Green Square, a precinct of Sydney, held an international competition for the design of their new public library in 2012. The area is urban and quite densely populated. With the majority of Green Square residents living in apartments, public spaces are highly valued and important to urban life. The architecture and urban design firm Studio Hollenstein submitted the winning design, with a large plaza and a library building that is partially below grade. Collider took on the signage and wayfinding design component and worked together with the architect on the project for over six years.
Collider developed signage and design elements that are both functional and playful, providing surprises throughout the site. The designers explored the physical elements of libraries, such as books and their movement, being pushed and pulled out of shelves. The resulting design concepts and sign shapes reflect these studies.
Signs embedded in book stacks are monotone in color, to visually stand out among multi-colored book spines. Accent colors at other signs were selected from the City of Sydney brand colors. Meeting room signs have e-ink screens to display changing room programming information.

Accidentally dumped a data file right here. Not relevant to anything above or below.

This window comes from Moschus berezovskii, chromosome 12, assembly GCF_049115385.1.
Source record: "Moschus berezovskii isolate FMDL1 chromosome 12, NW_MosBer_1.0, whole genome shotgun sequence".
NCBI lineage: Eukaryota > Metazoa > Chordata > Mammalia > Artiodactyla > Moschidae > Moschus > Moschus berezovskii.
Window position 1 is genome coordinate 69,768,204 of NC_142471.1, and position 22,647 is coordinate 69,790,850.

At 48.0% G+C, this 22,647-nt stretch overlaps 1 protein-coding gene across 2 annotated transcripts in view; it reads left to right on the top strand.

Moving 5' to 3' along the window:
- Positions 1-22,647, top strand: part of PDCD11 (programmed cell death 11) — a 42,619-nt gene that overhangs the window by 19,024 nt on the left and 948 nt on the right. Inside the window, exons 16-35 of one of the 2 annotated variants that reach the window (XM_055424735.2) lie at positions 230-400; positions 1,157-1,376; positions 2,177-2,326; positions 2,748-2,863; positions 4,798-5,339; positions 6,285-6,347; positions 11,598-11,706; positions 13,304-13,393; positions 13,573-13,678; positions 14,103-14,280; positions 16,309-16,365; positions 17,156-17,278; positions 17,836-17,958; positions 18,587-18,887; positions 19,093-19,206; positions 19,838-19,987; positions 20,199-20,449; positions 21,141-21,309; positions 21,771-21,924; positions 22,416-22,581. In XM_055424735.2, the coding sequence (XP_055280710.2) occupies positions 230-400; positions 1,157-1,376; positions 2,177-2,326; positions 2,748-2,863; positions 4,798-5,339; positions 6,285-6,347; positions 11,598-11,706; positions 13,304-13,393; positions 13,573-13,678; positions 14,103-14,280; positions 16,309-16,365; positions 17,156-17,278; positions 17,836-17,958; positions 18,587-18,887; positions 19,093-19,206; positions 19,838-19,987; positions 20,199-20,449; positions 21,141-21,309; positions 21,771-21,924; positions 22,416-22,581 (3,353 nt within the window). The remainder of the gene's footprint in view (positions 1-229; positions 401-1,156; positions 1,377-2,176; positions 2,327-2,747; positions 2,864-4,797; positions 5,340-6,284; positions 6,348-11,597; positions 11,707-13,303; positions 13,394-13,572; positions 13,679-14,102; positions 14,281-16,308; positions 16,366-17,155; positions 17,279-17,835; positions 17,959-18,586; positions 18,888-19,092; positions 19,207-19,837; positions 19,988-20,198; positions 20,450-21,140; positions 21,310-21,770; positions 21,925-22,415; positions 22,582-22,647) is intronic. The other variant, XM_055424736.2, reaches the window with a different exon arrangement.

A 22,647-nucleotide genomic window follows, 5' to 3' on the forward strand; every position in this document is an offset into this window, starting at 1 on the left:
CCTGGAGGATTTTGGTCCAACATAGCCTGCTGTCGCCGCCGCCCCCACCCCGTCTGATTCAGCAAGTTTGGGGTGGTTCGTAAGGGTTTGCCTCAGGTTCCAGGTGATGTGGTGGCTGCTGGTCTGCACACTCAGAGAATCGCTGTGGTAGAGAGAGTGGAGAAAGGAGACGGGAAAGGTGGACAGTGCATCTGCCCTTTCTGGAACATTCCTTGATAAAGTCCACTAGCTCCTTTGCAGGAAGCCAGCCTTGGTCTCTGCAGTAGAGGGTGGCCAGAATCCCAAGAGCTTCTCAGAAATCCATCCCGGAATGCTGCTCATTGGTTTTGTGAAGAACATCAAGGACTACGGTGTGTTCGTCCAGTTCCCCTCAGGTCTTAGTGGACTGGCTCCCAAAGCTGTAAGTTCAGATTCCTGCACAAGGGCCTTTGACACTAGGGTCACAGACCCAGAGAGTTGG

Collider designed several installations that express the history of the site. Dugong remains had been excavated nearby. Dugongs are gentle water dwelling mammals, similar in appearance to manatees and found along the coast from Australia to Africa. Collider generated an anatomically realistic dugong model, then created an abstract version that visually connects with the angular architecture of the building. Dugong sculptures were installed around the plaza’s water feature, encouraging children to play and interact with the water.
Three-dimensional graphic art within an elevator shaft ties into the site and Green Square’s industrial past. Graphics at the concrete shaft walls depict the old skyline of chimneys and smoke billowing into the sky. The mold for the original concrete pour included reliefs of the artwork. Graphics stretch up over six stories and can be viewed while riding up and down within the elevator cab.